Presented, particularly in the 1950s and 1960s Fissore manufactures a range of special bodies on chassis by Fiat. Some of them were produced in small series. These included:

  • Fiat 1100 TV Fissore Coupé ( 1953). This is a fastback coupe with a pontoon body based on the Fiat 1100. The car had a surprisingly massive front end that recalled the lines of the Saab 92. The coupe was produced in several copies and was described by Fissore first major success.
  • Sabrina, a four -to six- seat car based on the Fiat Multipla with heavily modified body.
  • Mongho 650, almost a coupe based on the Fiat Nuova 500 with a design by Alessandro Sessano. The line of small cars leaning partially on to the British Bond Bug; However, it saw with four wheels and conventional doors more like a real car from. The memory of the bond was supported by the orange paint. The engine of the Fiat 500 was tuned by Giannini, so the car has shown quite lively performance. Fissore built the prototype, which was a unique piece. The car is now in Italy.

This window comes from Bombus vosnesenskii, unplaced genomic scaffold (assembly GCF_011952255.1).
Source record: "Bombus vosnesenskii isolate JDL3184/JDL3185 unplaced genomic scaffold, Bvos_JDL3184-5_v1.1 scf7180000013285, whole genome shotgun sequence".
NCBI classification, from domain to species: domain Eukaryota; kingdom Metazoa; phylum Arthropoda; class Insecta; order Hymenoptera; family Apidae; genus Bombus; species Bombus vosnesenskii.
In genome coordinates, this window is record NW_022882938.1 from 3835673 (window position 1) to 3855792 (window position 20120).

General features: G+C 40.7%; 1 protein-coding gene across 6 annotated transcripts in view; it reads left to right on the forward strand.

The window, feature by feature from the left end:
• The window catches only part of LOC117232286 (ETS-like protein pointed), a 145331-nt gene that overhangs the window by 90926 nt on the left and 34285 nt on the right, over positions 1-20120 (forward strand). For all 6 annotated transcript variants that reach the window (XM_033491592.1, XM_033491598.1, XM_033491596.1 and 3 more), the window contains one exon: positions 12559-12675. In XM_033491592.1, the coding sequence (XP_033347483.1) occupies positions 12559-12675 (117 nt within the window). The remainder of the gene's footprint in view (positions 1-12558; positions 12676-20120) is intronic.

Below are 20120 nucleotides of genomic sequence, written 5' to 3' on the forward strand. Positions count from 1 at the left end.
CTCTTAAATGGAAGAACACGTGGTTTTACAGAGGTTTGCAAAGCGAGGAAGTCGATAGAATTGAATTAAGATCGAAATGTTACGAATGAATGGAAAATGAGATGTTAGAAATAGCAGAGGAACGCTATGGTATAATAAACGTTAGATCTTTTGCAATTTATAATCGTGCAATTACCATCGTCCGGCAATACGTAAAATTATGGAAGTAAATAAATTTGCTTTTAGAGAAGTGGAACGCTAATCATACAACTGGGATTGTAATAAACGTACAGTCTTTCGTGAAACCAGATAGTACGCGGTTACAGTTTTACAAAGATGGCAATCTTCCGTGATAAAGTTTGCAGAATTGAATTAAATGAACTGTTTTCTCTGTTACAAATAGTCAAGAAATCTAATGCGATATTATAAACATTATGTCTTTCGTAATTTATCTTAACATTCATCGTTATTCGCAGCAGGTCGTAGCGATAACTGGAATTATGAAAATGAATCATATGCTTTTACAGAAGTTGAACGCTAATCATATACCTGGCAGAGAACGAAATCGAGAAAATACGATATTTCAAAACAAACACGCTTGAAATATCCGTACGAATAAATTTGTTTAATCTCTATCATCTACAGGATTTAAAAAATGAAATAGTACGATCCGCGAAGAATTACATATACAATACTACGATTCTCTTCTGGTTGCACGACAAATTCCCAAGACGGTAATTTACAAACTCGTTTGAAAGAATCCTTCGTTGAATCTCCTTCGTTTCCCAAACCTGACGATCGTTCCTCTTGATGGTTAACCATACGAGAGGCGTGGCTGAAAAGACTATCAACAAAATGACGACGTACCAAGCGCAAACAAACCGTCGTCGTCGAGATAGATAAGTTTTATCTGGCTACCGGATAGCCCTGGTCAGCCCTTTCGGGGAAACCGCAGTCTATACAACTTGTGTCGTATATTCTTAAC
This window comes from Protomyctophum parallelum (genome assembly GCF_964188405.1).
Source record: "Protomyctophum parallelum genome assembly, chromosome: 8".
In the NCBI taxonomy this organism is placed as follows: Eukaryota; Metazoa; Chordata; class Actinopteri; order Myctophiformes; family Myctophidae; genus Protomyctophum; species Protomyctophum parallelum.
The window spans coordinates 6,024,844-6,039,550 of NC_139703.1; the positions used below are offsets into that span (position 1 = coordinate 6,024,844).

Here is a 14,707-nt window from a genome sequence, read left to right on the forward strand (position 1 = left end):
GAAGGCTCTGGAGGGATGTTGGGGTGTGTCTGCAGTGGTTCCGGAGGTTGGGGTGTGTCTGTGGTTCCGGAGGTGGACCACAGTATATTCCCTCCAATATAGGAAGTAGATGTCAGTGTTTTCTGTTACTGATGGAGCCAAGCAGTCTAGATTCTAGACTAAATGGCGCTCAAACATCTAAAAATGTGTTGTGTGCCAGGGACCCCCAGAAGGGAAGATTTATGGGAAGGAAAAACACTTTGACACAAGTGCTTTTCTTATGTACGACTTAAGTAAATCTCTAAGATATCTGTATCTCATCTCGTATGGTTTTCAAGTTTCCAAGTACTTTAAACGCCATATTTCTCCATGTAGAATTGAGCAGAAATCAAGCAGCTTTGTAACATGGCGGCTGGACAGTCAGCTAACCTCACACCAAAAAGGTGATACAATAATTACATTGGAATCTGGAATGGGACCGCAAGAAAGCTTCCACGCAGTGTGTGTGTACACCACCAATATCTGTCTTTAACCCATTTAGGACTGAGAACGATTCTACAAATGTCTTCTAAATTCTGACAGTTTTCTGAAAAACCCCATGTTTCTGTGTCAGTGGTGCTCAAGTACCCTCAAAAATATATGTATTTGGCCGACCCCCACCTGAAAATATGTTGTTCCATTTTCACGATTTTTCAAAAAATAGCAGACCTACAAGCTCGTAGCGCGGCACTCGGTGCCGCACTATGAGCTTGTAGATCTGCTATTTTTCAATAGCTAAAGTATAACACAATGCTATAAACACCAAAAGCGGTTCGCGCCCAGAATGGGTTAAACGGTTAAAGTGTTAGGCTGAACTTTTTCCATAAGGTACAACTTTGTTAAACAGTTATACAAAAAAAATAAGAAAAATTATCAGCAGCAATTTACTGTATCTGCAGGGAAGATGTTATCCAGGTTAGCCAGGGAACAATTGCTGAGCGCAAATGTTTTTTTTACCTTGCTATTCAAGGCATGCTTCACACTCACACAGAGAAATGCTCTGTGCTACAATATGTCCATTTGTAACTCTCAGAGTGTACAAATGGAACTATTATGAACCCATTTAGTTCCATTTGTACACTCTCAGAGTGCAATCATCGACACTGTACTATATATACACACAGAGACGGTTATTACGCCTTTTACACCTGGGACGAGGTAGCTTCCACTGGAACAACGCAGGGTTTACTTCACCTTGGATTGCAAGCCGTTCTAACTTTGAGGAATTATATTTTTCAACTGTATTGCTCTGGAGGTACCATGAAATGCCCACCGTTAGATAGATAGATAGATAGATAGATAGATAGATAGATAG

• Fissore Scout 127, an open fun car in the style of Citroën Mehari with the technology of the Fiat 127, the car was first developed in 1971 by a company called MAINA and was presented as a Gypsy. In the absence of sufficient capacity, the production of the car had been quickly passed to the Carrozzeria Fissore, which produced and marketed it under their own name. Initially, body parts were used in fiberglass, later you put a sheet steel components. The Scout was quite a successful car, which was well received in Germany. Autokinitoviomihania Ellados from Greece was granted a license.

Fissore and OSCA